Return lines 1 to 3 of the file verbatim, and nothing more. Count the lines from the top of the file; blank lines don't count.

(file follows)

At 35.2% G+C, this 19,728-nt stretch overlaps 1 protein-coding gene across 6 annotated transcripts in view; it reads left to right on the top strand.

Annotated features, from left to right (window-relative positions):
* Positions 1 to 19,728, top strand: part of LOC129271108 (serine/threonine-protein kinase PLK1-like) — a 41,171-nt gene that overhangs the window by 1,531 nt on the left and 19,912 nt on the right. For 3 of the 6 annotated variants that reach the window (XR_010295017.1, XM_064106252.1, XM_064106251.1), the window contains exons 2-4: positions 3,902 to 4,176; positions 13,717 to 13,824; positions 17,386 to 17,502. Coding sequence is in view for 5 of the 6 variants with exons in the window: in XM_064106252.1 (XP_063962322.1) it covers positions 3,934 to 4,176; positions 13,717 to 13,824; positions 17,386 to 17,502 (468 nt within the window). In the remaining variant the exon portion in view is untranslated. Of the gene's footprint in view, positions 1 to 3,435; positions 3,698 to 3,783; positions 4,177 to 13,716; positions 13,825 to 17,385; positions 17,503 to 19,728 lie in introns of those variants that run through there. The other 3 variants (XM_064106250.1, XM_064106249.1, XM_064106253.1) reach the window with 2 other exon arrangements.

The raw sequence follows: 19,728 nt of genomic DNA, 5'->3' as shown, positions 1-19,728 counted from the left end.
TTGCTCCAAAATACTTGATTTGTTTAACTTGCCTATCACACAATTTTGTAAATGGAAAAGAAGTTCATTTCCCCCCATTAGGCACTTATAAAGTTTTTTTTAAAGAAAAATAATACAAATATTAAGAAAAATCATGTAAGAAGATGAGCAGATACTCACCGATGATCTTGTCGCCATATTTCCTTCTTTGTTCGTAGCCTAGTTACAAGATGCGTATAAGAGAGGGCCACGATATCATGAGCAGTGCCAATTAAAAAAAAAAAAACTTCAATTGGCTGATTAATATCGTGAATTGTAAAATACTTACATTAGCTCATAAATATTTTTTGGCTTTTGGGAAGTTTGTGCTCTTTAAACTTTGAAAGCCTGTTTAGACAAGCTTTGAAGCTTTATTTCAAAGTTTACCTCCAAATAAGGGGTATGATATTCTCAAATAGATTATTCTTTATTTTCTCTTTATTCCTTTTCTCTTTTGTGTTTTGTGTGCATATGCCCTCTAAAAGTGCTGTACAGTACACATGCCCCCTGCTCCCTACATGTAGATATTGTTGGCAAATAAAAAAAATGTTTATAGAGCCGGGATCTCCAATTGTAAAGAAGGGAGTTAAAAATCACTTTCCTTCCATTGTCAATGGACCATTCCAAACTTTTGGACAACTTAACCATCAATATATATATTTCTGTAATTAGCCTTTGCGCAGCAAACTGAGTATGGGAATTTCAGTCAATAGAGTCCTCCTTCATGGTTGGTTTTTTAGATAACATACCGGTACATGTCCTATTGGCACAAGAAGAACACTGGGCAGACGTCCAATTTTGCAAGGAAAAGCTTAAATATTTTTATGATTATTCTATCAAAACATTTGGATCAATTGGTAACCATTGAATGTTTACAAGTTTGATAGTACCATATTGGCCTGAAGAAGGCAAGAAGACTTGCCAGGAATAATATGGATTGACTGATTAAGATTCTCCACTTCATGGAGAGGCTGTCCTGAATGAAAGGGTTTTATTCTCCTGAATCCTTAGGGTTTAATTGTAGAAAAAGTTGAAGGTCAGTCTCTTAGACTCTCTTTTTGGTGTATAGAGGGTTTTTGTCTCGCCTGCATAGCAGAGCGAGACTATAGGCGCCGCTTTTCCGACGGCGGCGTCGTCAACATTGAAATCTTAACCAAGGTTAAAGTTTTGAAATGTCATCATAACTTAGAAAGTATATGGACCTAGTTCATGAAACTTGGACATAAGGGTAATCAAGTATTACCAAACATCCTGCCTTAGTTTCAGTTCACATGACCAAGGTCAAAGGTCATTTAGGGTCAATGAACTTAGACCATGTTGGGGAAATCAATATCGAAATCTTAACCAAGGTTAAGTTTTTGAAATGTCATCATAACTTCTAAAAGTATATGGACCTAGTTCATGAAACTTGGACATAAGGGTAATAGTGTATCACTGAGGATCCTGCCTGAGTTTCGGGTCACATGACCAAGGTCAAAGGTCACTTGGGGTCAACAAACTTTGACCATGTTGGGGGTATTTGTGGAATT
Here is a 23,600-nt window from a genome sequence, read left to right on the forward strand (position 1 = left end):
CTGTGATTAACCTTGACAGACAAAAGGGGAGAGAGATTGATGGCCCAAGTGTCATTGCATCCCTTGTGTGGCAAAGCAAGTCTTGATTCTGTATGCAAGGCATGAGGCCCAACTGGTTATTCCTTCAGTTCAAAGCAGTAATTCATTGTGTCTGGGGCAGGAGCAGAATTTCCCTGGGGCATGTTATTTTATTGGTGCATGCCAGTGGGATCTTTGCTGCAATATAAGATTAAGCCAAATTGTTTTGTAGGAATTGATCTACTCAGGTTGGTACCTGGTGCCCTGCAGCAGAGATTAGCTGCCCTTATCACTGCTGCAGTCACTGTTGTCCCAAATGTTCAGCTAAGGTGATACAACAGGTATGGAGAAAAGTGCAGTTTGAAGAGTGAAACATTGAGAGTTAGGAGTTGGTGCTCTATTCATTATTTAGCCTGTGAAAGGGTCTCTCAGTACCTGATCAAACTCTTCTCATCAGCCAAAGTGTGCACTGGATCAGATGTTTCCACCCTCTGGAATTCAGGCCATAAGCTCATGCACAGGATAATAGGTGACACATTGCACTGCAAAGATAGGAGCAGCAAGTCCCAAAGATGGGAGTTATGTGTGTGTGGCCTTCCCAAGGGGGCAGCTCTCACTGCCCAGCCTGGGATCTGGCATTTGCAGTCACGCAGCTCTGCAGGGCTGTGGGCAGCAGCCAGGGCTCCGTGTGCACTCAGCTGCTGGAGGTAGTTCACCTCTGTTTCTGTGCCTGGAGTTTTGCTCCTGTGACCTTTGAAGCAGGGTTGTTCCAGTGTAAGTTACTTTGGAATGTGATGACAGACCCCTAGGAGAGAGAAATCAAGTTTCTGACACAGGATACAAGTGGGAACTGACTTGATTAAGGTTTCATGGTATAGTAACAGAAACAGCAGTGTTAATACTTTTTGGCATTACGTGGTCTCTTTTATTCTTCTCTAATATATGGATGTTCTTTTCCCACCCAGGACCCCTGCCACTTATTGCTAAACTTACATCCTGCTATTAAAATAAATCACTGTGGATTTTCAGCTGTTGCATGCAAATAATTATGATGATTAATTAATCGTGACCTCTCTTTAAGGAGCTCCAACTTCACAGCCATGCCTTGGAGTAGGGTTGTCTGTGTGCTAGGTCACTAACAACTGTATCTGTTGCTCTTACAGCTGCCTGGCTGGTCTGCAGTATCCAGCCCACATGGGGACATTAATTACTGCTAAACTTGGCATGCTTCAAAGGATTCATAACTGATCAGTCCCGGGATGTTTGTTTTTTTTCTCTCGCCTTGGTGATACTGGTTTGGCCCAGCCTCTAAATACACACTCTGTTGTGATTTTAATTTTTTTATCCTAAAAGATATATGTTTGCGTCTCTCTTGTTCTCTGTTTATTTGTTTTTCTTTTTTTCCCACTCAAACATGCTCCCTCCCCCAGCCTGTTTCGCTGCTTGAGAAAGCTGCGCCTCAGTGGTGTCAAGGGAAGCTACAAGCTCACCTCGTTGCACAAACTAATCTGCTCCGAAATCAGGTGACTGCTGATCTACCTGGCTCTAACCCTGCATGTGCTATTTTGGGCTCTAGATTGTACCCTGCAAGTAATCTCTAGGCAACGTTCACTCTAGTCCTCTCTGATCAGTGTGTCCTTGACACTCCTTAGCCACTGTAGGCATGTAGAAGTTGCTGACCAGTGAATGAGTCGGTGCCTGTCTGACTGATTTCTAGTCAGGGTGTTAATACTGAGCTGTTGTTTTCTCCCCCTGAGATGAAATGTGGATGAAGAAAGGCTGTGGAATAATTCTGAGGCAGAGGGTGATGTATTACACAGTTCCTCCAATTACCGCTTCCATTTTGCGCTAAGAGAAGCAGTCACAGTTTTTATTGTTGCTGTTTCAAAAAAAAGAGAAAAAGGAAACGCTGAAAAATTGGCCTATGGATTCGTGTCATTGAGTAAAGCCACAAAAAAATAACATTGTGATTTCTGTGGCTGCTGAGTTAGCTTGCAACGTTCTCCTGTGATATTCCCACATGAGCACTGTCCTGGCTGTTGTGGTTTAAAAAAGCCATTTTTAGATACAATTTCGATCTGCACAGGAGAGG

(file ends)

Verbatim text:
At 35.2% G+C, this 19,728-nt stretch overlaps 1 protein-coding gene across 6 annotated transcripts in view; it reads left to right on the top strand.

Annotated features, from left to right (window-relative positions):
* Positions 1 to 19,728, top strand: part of LOC129271108 (serine/threonine-protein kinase PLK1-like) — a 41,171-nt gene that overhangs the window by 1,531 nt on the left and 19,912 nt on the right. For 3 of the 6 annotated variants that reach the window (XR_010295017.1, XM_064106252.1, XM_064106251.1), the window contains exons 2-4: positions 3,902 to 4,176; positions 13,717 to 13,824; positions 17,386 to 17,502. Coding sequence is in view for 5 of the 6 variants with exons in the window: in XM_064106252.1 (XP_063962322.1) it covers positions 3,934 to 4,176; positions 13,717 to 13,824; positions 17,386 to 17,502 (468 nt within the window). In the remaining variant the exon portion in view is untranslated. Of the gene's footprint in view, positions 1 to 3,435; positions 3,698 to 3,783; positions 4,177 to 13,716; positions 13,825 to 17,385; positions 17,503 to 19,728 lie in introns of those variants that run through there. The other 3 variants (XM_064106250.1, XM_064106249.1, XM_064106253.1) reach the window with 2 other exon arrangements.